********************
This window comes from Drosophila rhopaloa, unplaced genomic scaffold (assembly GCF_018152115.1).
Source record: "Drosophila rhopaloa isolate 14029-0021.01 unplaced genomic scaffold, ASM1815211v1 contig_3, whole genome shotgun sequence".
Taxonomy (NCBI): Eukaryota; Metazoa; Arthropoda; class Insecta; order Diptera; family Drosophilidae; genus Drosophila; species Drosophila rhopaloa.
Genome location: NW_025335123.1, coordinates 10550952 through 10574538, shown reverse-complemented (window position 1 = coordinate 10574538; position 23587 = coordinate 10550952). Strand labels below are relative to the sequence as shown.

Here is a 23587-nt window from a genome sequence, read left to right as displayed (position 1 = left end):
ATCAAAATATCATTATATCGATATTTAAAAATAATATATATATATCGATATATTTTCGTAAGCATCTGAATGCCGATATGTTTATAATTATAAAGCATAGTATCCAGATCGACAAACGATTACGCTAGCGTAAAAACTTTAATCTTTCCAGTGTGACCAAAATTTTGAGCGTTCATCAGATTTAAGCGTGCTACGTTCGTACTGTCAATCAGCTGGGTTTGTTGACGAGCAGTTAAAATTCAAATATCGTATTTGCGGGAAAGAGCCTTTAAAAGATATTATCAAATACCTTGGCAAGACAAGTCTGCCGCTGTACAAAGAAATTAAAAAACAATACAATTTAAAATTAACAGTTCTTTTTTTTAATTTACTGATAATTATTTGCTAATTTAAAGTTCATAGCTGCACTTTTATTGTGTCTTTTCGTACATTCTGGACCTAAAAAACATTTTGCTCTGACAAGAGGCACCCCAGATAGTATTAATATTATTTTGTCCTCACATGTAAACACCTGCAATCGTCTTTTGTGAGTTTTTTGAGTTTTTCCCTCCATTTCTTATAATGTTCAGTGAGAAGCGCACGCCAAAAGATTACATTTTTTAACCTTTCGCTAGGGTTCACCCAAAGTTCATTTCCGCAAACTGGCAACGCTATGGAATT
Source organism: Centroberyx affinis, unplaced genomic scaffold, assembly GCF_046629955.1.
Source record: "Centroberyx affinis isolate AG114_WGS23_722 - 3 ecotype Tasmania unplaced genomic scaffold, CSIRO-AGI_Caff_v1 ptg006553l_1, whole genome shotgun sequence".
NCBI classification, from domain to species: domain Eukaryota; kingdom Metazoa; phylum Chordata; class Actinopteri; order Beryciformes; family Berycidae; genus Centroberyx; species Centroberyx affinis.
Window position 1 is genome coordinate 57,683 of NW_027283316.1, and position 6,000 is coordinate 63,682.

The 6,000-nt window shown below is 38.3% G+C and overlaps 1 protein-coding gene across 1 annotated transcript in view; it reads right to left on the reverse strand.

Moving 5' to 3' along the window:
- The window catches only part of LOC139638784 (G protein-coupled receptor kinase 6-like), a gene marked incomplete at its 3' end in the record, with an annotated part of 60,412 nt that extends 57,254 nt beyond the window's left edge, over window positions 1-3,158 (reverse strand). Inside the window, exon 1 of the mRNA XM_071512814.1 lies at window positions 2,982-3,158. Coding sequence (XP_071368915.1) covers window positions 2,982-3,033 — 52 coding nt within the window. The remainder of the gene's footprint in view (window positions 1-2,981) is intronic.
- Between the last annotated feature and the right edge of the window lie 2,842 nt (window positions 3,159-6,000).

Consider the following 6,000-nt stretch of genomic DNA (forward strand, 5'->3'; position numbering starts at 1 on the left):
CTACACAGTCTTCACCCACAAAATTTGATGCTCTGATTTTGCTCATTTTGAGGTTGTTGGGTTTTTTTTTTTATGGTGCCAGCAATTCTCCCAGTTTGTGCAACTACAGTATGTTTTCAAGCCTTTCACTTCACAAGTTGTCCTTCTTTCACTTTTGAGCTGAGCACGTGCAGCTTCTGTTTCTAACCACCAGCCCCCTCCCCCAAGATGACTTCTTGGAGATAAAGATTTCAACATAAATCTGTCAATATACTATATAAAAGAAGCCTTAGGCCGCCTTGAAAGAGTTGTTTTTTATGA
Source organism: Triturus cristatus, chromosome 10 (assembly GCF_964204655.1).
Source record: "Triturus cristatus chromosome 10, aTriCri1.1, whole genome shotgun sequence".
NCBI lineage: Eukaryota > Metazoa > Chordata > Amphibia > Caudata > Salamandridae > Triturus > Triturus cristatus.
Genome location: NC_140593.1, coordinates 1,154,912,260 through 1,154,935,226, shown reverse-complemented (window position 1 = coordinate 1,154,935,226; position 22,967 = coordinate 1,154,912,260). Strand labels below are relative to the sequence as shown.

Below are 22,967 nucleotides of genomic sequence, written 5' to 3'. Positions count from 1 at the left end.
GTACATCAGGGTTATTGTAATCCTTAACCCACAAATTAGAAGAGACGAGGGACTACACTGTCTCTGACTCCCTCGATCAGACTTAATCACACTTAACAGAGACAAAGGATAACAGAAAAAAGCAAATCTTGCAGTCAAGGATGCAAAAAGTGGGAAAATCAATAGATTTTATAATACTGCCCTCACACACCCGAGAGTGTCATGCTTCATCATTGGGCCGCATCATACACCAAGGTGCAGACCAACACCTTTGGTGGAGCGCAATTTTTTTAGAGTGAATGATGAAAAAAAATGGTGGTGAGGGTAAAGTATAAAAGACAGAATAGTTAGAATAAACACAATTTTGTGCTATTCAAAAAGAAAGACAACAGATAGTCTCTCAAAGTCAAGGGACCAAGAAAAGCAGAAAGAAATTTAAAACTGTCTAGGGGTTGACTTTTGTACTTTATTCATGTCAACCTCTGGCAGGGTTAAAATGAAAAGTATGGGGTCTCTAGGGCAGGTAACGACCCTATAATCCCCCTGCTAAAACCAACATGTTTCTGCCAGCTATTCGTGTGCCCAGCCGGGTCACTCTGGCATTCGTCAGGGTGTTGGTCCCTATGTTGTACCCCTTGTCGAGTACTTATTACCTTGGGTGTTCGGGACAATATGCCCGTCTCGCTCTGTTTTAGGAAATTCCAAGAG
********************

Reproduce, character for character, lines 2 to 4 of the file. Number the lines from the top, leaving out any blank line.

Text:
Source record: "Drosophila rhopaloa isolate 14029-0021.01 unplaced genomic scaffold, ASM1815211v1 contig_3, whole genome shotgun sequence".
Taxonomy (NCBI): Eukaryota; Metazoa; Arthropoda; class Insecta; order Diptera; family Drosophilidae; genus Drosophila; species Drosophila rhopaloa.
Genome location: NW_025335123.1, coordinates 10550952 through 10574538, shown reverse-complemented (window position 1 = coordinate 10574538; position 23587 = coordinate 10550952). Strand labels below are relative to the sequence as shown.